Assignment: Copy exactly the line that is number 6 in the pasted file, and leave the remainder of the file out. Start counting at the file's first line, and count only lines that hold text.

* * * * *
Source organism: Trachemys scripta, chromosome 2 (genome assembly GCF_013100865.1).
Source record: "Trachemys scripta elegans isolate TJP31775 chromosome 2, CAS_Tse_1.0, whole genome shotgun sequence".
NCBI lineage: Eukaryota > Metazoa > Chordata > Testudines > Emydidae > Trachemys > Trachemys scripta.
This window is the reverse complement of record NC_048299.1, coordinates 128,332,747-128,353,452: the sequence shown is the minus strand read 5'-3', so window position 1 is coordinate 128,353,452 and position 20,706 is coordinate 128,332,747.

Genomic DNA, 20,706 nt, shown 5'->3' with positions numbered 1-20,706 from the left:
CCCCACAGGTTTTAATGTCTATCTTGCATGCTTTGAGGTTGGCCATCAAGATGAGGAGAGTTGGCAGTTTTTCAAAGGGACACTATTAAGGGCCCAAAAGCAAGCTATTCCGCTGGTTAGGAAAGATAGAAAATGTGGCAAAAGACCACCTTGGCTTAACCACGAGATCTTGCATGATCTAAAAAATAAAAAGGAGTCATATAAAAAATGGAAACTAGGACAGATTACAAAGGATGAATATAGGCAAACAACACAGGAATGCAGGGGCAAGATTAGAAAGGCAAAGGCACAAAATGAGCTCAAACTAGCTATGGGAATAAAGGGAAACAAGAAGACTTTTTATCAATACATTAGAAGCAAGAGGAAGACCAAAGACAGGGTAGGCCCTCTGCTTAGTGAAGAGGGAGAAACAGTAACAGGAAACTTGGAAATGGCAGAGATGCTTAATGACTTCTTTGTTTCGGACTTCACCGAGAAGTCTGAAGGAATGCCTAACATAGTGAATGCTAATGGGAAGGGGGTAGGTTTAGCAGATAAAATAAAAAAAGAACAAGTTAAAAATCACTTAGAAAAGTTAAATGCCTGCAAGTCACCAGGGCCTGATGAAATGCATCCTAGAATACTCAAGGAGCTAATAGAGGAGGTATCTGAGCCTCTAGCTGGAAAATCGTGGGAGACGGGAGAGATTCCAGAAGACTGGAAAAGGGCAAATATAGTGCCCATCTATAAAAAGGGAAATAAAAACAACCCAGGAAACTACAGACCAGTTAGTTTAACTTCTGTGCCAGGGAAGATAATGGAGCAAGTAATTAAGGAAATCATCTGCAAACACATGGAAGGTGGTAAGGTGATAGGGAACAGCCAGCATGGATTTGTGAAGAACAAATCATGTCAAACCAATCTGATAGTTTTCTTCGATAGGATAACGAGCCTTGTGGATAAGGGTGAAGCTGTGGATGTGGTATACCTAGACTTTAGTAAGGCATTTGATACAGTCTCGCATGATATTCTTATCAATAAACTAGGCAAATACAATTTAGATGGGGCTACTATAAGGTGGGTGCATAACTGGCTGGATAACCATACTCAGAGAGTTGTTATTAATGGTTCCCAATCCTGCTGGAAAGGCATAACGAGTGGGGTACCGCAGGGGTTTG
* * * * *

CCCCACAGGTTTTAATGTCTATCTTGCATGCTTTGAGGTTGGCCATCAAGATGAGGAGAGTTGGCAGTTTTTCAAAGGGACACTATTAAGGGCCCAAAAGCAAGCTATTCCGCTGGTTAGGAAAGATAGAAAATGTGGCAAAAGACCACCTTGGCTTAACCACGAGATCTTGCATGATCTAAAAAATAAAAAGGAGTCATATAAAAAATGGAAACTAGGACAGATTACAAAGGATGAATATAGGCAAACAACACAGGAATGCAGGGGCAAGATTAGAAAGGCAAAGGCACAAAATGAGCTCAAACTAGCTATGGGAATAAAGGGAAACAAGAAGACTTTTTATCAATACATTAGAAGCAAGAGGAAGACCAAAGACAGGGTAGGCCCTCTGCTTAGTGAAGAGGGAGAAACAGTAACAGGAAACTTGGAAATGGCAGAGATGCTTAATGACTTCTTTGTTTCGGACTTCACCGAGAAGTCTGAAGGAATGCCTAACATAGTGAATGCTAATGGGAAGGGGGTAGGTTTAGCAGATAAAATAAAAAAAGAACAAGTTAAAAATCACTTAGAAAAGTTAAATGCCTGCAAGTCACCAGGGCCTGATGAAATGCATCCTAGAATACTCAAGGAGCTAATAGAGGAGGTATCTGAGCCTCTAGCTGGAAAATCGTGGGAGACGGGAGAGATTCCAGAAGACTGGAAAAGGGCAAATATAGTGCCCATCTATAAAAAGGGAAATAAAAACAACCCAGGAAACTACAGACCAGTTAGTTTAACTTCTGTGCCAGGGAAGATAATGGAGCAAGTAATTAAGGAAATCATCTGCAAACACATGGAAGGTGGTAAGGTGATAGGGAACAGCCAGCATGGATTTGTGAAGAACAAATCATGTCAAACCAATCTGATAGTTTTCTTCGATAGGATAACGAGCCTTGTGGATAAGGGTGAAGCTGTGGATGTGGTATACCTAGACTTTAGTAAGGCATTTGATACAGTCTCGCATGATATTCTTATCAATAAACTAGGCAAATACAATTTAGATGGGGCTACTATAAGGTGGGTGCATAACTGGCTGGATAACCATACTCAGAGAGTTGTTATTAATGGTTCCCAATCCTGCTGGAAAGGCATAACGAGTGGGGTACCGCAGGGGTTTG